In a prophetic discussion about the end times, Jesus included a descriptive comment about the general population at the time of the great global flood of Noah’s day. The focus of His illustration had to do with their ignorance. In reference to any awareness of their impending doom, Jesus said that they, “knew not, until the flood came and took them all away” (Matthew 24:39). A lack of knowledge is the classic definition of ignorance, and in their case, it was a very costly deficit.
Ignorance about vital things is just as costly today as it was then. It always carries a price tag beyond what we are willing, or able, to pay. Given that the condition can be deadly, let’s clarify it a bit. Jesus wasn’t suggesting that Noah’s neighbors were just stupid, and neither are we. He was pointing out the dire implications of something vital that they didn’t “know”. Ignorance does not necessarily indicate that those who practice it are incapable of obtaining or processing information, only that, for whatever reason, they have not done so. Some people who are quite intellectually astute and capable are grossly ignorant in some areas. The folks around Noah were clearly ignorant regarding the status of their relationship to an impending and unavoidable event that would have permanent impact on their lives and their eternal destiny. I would suggest that, at least for some of them, the condition was not the result of a lack of available information.
For instance, the local residents were fully aware of the fact that Noah and his sons were engaged in a huge construction project. Let’s face it, the ark project would have been hard to hide, and large outdoor construction projects always attract attention, especially from guys. For them, construction projects are like powerful attention magnets, ranking only slightly behind things like women, sporting events, stuff that explodes, and anything we can ride that goes fast enough to kill us if we wreck it or fall off. Construction projects are especially intriguing if they are unexpected, and even more so if it isn’t clear at first what they’re building.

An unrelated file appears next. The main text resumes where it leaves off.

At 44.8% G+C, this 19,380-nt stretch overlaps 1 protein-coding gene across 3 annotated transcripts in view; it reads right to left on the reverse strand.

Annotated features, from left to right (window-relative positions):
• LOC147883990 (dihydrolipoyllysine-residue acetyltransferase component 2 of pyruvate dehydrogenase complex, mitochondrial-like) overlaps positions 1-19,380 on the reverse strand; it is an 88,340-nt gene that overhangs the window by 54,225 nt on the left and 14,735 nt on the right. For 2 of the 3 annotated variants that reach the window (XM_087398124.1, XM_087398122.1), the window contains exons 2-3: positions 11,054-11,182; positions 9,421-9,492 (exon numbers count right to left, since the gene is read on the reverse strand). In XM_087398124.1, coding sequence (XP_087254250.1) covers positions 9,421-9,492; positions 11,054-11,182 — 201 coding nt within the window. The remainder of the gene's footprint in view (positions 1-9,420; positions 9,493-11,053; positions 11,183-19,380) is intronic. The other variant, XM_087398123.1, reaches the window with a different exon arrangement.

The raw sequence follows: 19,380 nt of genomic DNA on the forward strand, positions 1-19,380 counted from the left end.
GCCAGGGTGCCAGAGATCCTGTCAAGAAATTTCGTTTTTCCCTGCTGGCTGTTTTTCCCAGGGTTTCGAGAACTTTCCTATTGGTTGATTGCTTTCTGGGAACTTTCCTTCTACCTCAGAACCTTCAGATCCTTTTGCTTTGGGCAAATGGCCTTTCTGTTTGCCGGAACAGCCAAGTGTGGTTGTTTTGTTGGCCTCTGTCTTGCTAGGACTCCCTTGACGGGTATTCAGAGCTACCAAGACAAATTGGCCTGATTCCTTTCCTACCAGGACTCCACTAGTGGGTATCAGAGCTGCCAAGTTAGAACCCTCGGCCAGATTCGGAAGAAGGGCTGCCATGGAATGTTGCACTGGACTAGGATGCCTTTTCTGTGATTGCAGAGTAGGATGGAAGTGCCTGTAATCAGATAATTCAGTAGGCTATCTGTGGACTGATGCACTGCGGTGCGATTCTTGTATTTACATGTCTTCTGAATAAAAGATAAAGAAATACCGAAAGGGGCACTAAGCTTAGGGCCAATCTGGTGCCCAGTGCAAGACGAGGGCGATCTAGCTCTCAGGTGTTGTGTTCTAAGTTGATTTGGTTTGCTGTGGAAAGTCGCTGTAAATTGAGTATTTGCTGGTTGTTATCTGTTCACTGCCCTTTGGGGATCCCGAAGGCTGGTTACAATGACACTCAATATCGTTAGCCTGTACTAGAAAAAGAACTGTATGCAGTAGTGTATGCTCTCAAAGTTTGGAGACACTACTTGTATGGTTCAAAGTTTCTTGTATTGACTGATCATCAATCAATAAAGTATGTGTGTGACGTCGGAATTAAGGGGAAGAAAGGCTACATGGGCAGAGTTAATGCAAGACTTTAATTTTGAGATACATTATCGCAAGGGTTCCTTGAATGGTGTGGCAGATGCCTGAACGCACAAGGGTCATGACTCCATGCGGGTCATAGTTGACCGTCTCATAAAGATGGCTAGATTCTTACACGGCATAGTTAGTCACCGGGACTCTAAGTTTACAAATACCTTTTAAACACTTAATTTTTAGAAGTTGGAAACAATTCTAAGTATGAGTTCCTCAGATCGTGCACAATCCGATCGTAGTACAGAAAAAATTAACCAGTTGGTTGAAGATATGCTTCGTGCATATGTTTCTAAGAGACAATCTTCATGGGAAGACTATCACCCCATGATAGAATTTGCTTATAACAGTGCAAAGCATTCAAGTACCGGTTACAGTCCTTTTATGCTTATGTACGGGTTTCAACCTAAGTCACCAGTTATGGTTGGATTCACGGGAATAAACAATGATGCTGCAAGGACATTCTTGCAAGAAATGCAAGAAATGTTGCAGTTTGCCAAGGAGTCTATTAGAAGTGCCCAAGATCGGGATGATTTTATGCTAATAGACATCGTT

The point here is that information, at least to some degree, was available during the time the ark was under construction. Questions were no doubt inserted amid the sarcastic comments, jokes, and assorted verbal mockery – and just as surely, Noah did not withhold the truth about God’s impending judgment. Whether they would choose to believe it was a different question. Whether they would choose to act on it, still another. Whether they were doomed because they didn’t know what was going on, or because of a conscious disregard of the information they were offered, is really a moot question. Either way, the outcome was the same. Those who drowned because they rejected the information Noah offered were indistinguishable from those who drowned in total ignorance.
Will Rogers, in his simple, homespun way, shared this quip about ignorance a couple of generations ago, “You know,” he said, “everybody is ignorant, only on different subjects.” Though he probably said that with a characteristically lighthearted twinkle in his eye, his subject is nothing to laugh about these days. As a people, we are a living paradox of ignorance. We exhaust ourselves in an endless quest for more and more information about things that are of less and less real worth. As Paul said it, we are “…always learning, and never able to come to the knowledge of the truth” (II Tim. 3:7 NKJV). Never in the history of mankind has there been a society with more free access to more kinds of information from more sources than we have today. At the same time, the violent and chaotic state of our society cries out that there has never been a greater need for trustworthy information that is vital to our survival as a free people. In spite of that, we devote vast amounts of time and energy searching for more data about things that have no bearing on the quality of our lives, while we flounder about in a quagmire of ignorance regarding information that tells us authoritatively how to live. Our consuming quest to expand our collection of worthless data about things that don’t matter only ensures a corresponding expansion of our reservoir of ignorance about the vital truths that hold the hope for our physical, social, and spiritual welfare. Knowledge about the true nature of the God who created us won’t be discovered in a Google search about the latest Hollywood extravaganza, and He doesn’t have a Facebook page. As a people, we can surf the web like a pro, but are woefully ignorant about the means God provided for our redemption and/or the principles He gave that promote peace, harmony, and joy in our relationships. Acquiring information happens to us every day, whether we want it to or not. What kinds of information we acquire, and what we choose to do with it is up to us. God’s people throughout history have been in possession of a unique block of information about their Creator, about their own fallen nature, and about the redemptive plan He offers. Access to that vital information is free and easily accessible in our day, but it comes with an option. We can choose to be informed or not.
It has been accurately stated that knowledge is power. Conversely, the lack of it is vulnerability and impotence. Ignorance is the first shackle that binds every oppressed people, but if that shackle can be broken, no combination of others can hold them very long. Jesus’ words, “They knew not…” was the sad precursor to destruction in Noah’s day, and remains so today. Subjugation and destruction always awaits those who are deprived of information vital to their welfare and freedom. Those most easily overcome are the ones who have turned away of their own accord and willingly rejected the truth that sets men free… Just ask Noah’s neighbors.
© 2015 Gallagher’s Pen, Ronald L. Gallagher, Ed.S. All rights reserved.
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